Posted by Bloomberg
By Ferdinando Giugliano
Europe shouldn’t be smug about market dominance. It’s not just a Silicon Valley thing.
Margrethe Vestager, the EU’s competition commissioner, has a reputation for being one of the world’s most committed trustbusters. From Apple Inc, to Alphabet Inc, the Danish politician has taken on some of the world’s most powerful corporations.
Yet it’s fair to ask whether the EU is really such a shining beacon when it comes to reining in its own companies.
Over the past few years, several academic papers have shown how monopoly power appears to be expanding rapidly in the US. Possible explanations include globalization and technology, but the timidity of American antitrust authorities in tackling the “abuse of dominance” is to blame too.
The EU, by contrast, has been hailed for fostering greater competition thanks to its single market and stricter antitrust enforcement. Vestager’s battles with Google and Apple — which have had an easy ride in the US — have cemented the European Commission’s reputation in this area.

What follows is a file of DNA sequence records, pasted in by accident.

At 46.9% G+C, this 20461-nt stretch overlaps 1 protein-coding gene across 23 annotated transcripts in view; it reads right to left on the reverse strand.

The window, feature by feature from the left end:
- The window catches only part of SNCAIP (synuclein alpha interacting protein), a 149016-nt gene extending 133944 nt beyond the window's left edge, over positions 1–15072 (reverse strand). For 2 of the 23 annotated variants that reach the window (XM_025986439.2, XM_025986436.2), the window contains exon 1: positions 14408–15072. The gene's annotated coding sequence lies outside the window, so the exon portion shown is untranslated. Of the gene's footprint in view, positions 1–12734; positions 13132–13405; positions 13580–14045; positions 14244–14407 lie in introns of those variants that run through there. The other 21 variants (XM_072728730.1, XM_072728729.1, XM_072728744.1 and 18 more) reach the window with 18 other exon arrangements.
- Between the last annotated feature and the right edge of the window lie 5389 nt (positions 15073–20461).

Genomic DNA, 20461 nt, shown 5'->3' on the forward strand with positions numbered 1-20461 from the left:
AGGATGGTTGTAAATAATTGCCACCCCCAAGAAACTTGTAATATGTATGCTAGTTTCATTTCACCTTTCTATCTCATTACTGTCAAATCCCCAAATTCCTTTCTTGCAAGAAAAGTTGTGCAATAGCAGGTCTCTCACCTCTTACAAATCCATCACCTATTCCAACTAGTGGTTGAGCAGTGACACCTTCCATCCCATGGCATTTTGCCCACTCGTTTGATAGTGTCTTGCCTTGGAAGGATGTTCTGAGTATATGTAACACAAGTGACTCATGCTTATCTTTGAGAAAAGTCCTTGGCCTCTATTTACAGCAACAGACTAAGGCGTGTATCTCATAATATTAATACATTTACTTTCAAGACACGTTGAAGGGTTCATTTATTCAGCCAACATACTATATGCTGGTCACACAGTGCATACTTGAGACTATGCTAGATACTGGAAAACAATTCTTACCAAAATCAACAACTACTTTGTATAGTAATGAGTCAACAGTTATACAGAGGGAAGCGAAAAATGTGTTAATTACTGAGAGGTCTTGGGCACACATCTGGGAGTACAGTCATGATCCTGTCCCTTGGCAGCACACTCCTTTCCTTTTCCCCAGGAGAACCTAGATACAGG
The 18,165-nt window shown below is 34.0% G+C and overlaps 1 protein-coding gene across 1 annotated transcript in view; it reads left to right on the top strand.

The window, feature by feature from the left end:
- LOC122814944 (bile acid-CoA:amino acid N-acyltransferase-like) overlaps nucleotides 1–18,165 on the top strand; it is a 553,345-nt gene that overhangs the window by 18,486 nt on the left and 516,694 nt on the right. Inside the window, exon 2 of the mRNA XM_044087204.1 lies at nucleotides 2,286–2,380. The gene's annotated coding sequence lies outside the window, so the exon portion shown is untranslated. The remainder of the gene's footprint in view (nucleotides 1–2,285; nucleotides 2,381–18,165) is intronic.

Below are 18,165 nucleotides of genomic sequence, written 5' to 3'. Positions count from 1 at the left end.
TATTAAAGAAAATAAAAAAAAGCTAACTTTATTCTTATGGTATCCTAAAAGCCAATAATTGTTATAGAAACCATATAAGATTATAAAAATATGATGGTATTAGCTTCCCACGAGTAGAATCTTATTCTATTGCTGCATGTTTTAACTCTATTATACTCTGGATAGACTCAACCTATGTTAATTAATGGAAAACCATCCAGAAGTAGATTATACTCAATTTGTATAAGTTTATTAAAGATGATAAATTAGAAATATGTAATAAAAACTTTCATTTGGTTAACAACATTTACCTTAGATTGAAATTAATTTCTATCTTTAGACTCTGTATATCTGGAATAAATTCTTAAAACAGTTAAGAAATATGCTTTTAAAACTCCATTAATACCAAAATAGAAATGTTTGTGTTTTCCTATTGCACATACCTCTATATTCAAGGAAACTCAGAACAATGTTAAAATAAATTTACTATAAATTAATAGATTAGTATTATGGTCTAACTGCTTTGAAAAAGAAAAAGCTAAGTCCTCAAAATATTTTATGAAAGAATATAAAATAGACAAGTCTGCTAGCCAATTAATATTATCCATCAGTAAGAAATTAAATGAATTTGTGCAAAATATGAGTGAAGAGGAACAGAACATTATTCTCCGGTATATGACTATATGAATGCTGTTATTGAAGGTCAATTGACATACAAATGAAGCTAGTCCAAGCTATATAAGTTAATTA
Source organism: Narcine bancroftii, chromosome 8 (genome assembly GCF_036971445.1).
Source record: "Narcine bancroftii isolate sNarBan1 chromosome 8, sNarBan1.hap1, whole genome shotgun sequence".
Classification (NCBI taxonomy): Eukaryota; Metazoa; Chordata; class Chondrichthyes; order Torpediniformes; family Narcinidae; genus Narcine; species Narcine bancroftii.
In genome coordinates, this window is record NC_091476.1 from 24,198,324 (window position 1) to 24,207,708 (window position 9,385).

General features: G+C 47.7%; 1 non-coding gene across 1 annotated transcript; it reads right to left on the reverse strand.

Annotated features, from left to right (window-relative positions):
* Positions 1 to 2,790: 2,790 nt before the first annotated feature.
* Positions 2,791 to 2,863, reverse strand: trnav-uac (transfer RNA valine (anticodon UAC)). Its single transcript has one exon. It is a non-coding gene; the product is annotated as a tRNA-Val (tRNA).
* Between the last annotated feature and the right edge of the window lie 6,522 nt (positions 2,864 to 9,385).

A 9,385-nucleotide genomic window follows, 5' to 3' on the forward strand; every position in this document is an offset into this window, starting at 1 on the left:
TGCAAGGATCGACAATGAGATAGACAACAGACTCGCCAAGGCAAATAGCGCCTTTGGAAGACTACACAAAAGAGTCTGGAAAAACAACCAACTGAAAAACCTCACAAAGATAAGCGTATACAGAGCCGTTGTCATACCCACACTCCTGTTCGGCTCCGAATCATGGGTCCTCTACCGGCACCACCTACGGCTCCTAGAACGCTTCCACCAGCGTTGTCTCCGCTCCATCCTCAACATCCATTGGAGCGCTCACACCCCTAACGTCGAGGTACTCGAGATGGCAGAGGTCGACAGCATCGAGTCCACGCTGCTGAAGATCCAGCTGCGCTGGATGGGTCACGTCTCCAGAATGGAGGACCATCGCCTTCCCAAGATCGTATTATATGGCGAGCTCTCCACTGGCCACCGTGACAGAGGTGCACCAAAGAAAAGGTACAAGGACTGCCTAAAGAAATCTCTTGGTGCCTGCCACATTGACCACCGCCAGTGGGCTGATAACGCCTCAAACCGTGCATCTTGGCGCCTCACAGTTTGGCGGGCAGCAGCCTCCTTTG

Yet new economic research shows that Europe isn’t immune from the rise of dominant companies. Jan De Loecker and Jan Eeckhout, who wrote a seminal paper on the decline of competition in the US, have recently obtained estimates for the evolution of market power globally. Their study, looking at the financial statements of more than 70,000 firms in 134 countries, shows the markup that European businesses charge over their marginal cost increased from roughly zero in 1980 to 64% in 2016. The jump — particularly pronounced in Denmark, Italy and Belgium — is even higher than in the US.